The European energy challenge

The European energy challenge

AG looks at the European Commission’s key priorities in regards to energy, and the challenges ahead…

The EU is facing a crisis of confidence that has settled over it like low cloud. Trust of citizens is in short supply as is faith in the future. The new Commission, which began its work at the end of 2014 under the presidency of Jean-Claude Juncker has recognised that belief in the EU has to be rebuilt as a matter of urgency, and that Europeans need to see a route forward to employment and economic growth.

At the beginning of his term in December, Juncker set out his political priorities and published a work programme to be achieved by the Commission within 12 months. 1 It is a statement of intent in which delivery and practicality are policy essentials and in which Juncker has chosen to tackle one of the biggest long-term problems facing the Union, that of energy and the challenge of imposing sustainable solutions to rising costs and insecurity of supply.

Currently the Union imports 53% of its energy at a cost of €1bn a day 2 feeding into markets that are neither integrated nor working under common rules. Juncker’s chosen solution is to create an Energy Union and give fresh impetus to climate change policies. To achieve these objectives he has taken the unprecedented step of reinforcing the Commission’s energy portfolio by appointing Maroš Šefčovič vice president for Energy Union to act as team leader co-ordinating the work of several Commissioners including those for Industry and the Internal Market, as well as Miguel Cañete, who now fills the combined role of Commissioner for Climate Action and Energy.

The Energy Union is meant to impose an element of strategic decision-making over the EU’s energy import trade, particularly as regards natural gas supplies from Russia. As President Juncker set down in his mission letter to Maroš Šefčovič in November, “we need to pool our resources, combine infrastructures and unite our negotiating power vis-à-vis third countries.” 3 About 30% of the EU’s gas currently comes from Russia, in a set-up where suppliers, owners of pipelines and countries they transit, all have their own political and commercial agendas, most of which conflict more or less all of the time, with Europe coming in a poor fourth as buyer.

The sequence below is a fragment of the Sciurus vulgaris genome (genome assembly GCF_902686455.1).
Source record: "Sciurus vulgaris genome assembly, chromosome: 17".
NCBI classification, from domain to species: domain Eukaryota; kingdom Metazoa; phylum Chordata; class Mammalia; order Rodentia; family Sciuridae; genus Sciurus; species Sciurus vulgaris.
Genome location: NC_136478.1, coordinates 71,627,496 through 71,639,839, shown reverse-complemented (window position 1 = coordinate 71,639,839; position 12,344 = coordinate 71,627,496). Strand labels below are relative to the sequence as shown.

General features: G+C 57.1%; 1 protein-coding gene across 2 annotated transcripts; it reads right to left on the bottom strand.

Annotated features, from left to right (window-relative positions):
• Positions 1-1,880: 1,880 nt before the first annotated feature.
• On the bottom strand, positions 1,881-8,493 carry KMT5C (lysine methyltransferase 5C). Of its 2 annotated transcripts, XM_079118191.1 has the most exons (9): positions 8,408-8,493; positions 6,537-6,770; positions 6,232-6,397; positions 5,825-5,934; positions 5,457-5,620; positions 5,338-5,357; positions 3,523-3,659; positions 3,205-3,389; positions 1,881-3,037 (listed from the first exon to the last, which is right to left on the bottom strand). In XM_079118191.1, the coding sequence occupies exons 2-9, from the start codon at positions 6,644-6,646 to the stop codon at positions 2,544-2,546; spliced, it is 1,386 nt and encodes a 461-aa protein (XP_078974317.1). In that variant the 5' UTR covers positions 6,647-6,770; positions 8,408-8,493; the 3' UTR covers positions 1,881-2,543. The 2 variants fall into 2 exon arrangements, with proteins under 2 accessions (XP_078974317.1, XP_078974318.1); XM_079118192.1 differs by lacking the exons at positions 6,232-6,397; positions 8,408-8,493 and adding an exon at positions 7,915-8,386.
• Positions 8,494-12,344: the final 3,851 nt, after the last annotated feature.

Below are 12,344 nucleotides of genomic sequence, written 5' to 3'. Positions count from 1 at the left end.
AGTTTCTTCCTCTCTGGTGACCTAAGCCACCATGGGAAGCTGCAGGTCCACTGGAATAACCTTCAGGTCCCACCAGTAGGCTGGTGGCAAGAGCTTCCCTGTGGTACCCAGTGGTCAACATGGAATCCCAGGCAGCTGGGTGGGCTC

The most recent gas dispute between Ukraine and Russia resulted in severed supplies in June 2014, but it is only the latest in a series going back to 2006. In each of these the EU has been overtaken by events. The 2014 shut-off was ended by an agreement moderated by Energy Commissioner Günther Oettinger in December, and was the most effective intervention by the EU to-date, however, the agreement only lasts until March 2015, after which, given the current armed conflict in eastern Ukraine, supplies to Europe could once again be under threat.

Oettinger’s work to broker the December deal signalled the EU’s commitment to get a grip. As the June crisis developed, President Josè Manuel Barroso introduced an Energy Security Strategy, framed by a hardening of language, Oettinger describing the current state of the energy trade in undiplomatic terms, “We want strong and stable partnerships with important suppliers,” he said, “but must avoid falling victim to political and commercial blackmail.” 4

A certain way of avoiding this is for the EU to develop its own sustainable sources of supply, a point President Juncker stressed in his letter to Maroš Šefčovič in which he told the vice president, “We need to strengthen the share of renewable energies on our continent. This is not only a matter of responsible climate policy. It is, at the same time, an industrial policy imperative if we still want to have affordable energy at our disposal in the medium term.” 5

The Commission isn’t short of guidance for this. The EU has emissions reduction targets to meet by 2020, as well as a climate action framework leading to 2030 and a low carbon roadmap out to 2050. Vice President Šefčovič and Commissioner Cañete are also working towards delivering proposals to the UN’s Climate Change Conference in Paris in December 2015.

On a more practical level and in line with President Juncker’s policy objectives, the EU is currently investing over €2bn in renewable energy projects under the NER 300 programme. NER 300 concluded its award process in July 2014, launching 42 projects across 20 of the 28 Member States. 6 They are investigating the commercial viability of a range of technologies including concentrated solar, wind and bioenergy. A carbon capture project based in the UK receives the largest single award of €300m. Given the Commission’s efforts to achieve Energy Union, NER 300 however has only funded one cross border project. GEOSTRAS is a French-German collaboration to generate geothermal electricity and heat from a source near Strasbourg. It is one of 3 geothermal energy projects that have been awarded a total of €60.8m, large in terms of research investment, but still cheaper than €1bn a day.

5 letters/sefcovic_en.pdf

Tony Hall


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